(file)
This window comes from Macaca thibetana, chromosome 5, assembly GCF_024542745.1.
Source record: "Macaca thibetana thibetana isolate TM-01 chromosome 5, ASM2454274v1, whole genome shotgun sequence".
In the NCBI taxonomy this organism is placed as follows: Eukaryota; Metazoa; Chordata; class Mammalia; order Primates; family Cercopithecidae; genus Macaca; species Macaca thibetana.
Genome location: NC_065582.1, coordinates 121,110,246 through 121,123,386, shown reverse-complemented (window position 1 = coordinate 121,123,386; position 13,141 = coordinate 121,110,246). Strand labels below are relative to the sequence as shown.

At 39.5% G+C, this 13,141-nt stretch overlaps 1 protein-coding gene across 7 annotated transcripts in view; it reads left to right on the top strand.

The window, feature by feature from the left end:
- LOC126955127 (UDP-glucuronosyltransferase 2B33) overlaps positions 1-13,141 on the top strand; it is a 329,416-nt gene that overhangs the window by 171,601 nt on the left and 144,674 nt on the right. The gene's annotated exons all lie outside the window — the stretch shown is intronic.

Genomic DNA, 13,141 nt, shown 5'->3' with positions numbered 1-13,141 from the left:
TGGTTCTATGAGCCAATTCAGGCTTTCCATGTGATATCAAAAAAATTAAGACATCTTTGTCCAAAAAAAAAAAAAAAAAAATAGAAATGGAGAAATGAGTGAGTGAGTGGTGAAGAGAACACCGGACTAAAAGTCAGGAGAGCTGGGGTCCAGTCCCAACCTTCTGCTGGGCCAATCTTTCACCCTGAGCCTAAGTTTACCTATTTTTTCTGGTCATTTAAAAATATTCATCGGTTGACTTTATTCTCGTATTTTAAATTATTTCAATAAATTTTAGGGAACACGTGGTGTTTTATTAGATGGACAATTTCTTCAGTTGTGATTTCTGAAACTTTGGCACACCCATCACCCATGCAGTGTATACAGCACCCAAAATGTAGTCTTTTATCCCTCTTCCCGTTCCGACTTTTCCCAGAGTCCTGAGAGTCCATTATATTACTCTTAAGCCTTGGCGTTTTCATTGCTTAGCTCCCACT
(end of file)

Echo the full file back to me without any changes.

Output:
This window comes from Macaca thibetana, chromosome 5, assembly GCF_024542745.1.
Source record: "Macaca thibetana thibetana isolate TM-01 chromosome 5, ASM2454274v1, whole genome shotgun sequence".
In the NCBI taxonomy this organism is placed as follows: Eukaryota; Metazoa; Chordata; class Mammalia; order Primates; family Cercopithecidae; genus Macaca; species Macaca thibetana.
Genome location: NC_065582.1, coordinates 121,110,246 through 121,123,386, shown reverse-complemented (window position 1 = coordinate 121,123,386; position 13,141 = coordinate 121,110,246). Strand labels below are relative to the sequence as shown.

At 39.5% G+C, this 13,141-nt stretch overlaps 1 protein-coding gene across 7 annotated transcripts in view; it reads left to right on the top strand.

The window, feature by feature from the left end:
- LOC126955127 (UDP-glucuronosyltransferase 2B33) overlaps positions 1-13,141 on the top strand; it is a 329,416-nt gene that overhangs the window by 171,601 nt on the left and 144,674 nt on the right. The gene's annotated exons all lie outside the window — the stretch shown is intronic.

Genomic DNA, 13,141 nt, shown 5'->3' with positions numbered 1-13,141 from the left:
TGGTTCTATGAGCCAATTCAGGCTTTCCATGTGATATCAAAAAAATTAAGACATCTTTGTCCAAAAAAAAAAAAAAAAAAATAGAAATGGAGAAATGAGTGAGTGAGTGGTGAAGAGAACACCGGACTAAAAGTCAGGAGAGCTGGGGTCCAGTCCCAACCTTCTGCTGGGCCAATCTTTCACCCTGAGCCTAAGTTTACCTATTTTTTCTGGTCATTTAAAAATATTCATCGGTTGACTTTATTCTCGTATTTTAAATTATTTCAATAAATTTTAGGGAACACGTGGTGTTTTATTAGATGGACAATTTCTTCAGTTGTGATTTCTGAAACTTTGGCACACCCATCACCCATGCAGTGTATACAGCACCCAAAATGTAGTCTTTTATCCCTCTTCCCGTTCCGACTTTTCCCAGAGTCCTGAGAGTCCATTATATTACTCTTAAGCCTTGGCGTTTTCATTGCTTAGCTCCCACT